Since Jitesh is currently writing an extremely interesting series of posts on diff and patch (1,2), I decided to pitch in with my contribution. Ediff is one of those things which make Emacs so much more than just an editor. It is an extremely convenient way of viewing differences in files / buffers / directories.. You get the point.
Following the teaching tradition I prefer, lets get our hands down and dirty, and figure out the theory along the way:
Fire up ediff mode for our two files.
The mini-buffer will ask you to enter the two files to compare (A and B). The order in which we enter the files does not matter, but tradition dictates that file A should be the original and file B should be the modified file.
Can you see the small blue window at the top? That is the ediff floating window. All ediff commands are processed (for lack of a better word) by this window. This window can be expanded to offer the quick help for ediff, which I believe is self-explanatory.
To point out the simple stuff, ‘v/V’ will scroll the two buffers (simultaneously) up and down, so you can read the orig and changed code. ‘n’ will take you directly to the next diff point, and the highlighting is super-cool, as you can see. So on and so forth, go read the quick help.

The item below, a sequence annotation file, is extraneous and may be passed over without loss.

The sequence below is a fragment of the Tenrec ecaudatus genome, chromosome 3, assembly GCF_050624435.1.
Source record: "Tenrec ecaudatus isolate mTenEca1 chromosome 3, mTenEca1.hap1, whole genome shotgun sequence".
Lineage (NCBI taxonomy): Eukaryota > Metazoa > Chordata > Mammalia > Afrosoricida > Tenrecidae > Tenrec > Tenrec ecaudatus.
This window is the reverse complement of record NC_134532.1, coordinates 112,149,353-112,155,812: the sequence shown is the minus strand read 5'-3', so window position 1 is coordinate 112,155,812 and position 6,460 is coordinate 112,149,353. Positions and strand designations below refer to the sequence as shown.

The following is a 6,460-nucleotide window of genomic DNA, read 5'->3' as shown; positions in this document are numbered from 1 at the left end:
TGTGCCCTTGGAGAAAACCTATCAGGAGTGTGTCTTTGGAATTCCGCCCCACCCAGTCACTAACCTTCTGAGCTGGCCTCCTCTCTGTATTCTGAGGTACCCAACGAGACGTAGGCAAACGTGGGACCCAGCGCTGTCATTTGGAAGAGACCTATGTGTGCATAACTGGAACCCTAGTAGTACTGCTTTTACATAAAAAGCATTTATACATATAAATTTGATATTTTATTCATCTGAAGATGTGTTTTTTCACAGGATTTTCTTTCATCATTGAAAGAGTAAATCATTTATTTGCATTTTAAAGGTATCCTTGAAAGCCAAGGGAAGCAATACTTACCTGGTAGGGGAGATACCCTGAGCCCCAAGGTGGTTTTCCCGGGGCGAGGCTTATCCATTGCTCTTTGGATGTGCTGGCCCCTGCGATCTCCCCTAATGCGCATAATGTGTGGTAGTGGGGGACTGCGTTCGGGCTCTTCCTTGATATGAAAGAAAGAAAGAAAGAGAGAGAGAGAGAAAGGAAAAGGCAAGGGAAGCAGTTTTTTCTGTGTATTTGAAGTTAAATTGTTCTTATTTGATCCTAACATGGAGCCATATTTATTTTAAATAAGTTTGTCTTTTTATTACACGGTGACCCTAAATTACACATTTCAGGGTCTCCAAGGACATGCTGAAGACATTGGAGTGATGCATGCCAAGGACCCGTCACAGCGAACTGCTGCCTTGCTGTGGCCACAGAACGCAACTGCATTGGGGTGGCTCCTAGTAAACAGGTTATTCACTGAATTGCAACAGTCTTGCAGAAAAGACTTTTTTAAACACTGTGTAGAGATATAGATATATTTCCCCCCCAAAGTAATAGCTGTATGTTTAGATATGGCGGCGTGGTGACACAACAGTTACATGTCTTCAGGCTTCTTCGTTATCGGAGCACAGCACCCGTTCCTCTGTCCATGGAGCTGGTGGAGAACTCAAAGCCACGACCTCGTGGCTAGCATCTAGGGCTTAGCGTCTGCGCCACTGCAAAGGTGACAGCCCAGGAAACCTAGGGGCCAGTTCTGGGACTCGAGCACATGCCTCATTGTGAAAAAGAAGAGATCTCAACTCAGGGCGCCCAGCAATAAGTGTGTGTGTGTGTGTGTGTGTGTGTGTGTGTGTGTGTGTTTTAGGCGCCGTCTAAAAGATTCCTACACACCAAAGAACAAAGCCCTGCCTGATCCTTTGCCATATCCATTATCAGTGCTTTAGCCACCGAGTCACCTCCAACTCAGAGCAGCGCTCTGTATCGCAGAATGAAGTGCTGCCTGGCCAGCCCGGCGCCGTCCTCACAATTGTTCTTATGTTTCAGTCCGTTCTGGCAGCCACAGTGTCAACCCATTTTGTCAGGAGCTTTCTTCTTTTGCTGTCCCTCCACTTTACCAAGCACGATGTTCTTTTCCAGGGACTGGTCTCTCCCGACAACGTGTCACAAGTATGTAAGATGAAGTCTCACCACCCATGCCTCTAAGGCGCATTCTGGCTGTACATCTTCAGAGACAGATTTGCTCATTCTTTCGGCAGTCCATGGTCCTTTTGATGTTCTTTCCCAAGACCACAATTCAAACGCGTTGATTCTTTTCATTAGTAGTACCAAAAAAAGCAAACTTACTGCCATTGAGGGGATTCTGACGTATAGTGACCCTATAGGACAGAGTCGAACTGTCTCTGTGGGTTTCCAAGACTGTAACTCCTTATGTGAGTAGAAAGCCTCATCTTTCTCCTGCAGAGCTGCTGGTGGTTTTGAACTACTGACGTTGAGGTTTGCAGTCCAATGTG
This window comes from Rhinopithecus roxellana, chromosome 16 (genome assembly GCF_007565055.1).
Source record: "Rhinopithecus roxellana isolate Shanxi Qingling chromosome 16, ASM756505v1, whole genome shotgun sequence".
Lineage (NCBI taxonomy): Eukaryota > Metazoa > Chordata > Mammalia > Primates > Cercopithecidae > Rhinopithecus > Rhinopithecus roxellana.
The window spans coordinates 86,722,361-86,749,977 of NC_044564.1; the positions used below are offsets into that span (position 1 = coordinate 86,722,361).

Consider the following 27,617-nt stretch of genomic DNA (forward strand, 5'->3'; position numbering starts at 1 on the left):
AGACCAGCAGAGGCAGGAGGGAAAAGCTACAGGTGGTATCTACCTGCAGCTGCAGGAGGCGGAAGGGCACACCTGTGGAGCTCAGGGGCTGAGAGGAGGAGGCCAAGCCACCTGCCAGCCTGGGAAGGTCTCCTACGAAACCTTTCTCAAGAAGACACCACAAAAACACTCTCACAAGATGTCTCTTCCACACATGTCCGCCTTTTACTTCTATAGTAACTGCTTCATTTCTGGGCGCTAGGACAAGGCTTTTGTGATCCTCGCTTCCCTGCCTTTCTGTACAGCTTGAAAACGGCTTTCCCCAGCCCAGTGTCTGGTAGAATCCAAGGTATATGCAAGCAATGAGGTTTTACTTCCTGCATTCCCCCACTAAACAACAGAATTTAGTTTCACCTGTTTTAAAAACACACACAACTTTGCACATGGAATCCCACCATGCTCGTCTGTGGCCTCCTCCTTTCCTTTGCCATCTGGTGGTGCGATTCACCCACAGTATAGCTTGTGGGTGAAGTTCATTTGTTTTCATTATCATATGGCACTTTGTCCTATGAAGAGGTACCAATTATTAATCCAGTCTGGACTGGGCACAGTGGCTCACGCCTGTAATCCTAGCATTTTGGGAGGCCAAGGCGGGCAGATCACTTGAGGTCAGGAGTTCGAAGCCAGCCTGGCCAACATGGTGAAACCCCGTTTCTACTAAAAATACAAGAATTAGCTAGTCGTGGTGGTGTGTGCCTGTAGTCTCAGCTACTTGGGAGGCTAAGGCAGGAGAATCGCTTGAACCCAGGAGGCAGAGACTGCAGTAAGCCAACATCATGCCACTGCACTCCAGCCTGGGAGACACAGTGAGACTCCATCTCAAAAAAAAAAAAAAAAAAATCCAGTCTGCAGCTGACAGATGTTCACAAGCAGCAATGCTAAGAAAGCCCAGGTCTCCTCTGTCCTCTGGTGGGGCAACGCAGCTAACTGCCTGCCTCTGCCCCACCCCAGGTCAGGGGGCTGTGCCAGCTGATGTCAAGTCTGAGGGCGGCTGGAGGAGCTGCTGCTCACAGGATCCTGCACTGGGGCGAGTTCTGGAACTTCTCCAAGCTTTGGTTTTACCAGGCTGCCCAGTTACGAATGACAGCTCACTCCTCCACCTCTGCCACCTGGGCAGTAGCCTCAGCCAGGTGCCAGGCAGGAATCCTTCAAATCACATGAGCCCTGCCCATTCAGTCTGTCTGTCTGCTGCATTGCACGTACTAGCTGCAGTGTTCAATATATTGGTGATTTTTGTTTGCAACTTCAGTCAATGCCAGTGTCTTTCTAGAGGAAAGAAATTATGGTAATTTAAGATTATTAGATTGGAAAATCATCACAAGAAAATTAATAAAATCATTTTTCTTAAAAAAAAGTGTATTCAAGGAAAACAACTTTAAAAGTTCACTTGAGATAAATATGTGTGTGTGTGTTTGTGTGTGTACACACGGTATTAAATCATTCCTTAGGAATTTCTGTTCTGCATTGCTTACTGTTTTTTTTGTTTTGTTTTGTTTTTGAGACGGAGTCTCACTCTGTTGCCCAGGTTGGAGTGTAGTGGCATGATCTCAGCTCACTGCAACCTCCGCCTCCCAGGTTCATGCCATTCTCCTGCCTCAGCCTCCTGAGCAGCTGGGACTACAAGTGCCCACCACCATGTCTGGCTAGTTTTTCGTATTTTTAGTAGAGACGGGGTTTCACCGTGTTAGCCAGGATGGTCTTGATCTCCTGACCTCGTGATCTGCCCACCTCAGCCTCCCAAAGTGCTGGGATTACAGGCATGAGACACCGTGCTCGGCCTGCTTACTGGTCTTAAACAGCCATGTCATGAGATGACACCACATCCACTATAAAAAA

If you want to compare to directories of code, you use the command
In this case, all files / directories inside your directories are bunched into sessions.A powerful (and easy-to-understand) UI is provided for manipulating sessions. In this way, you can go through the differences file by file, disposing the session once you are done with it.
Points to note:
1) You can apply differences from one buffer to another region by region, i.e selectively apply a patch
2) You can merge two files into a third buffer.
3) Ediff understands version control systems, so you can compare two versions of the same file
4) Ediff indicates exact word differences. If the only differences in two regions are whitespace or line breaks, ediff will tell you so.
5) All of the above can be carried out on three files / buffers / directories! I’m not even going here till I get a complete hang of this!
So, that’s it folks. This is without doubt the easiest way of browsing code diffs that I know. Hope you find ediff as useful as I found it!
Note: This post is based on a one day study of Ediff, something I did because I was interested in the feature for a long time. This means, as always, I have barely scratched the surface. I’ll post more stuff if I come across something super-cool
Further InformationThe Ediff Manual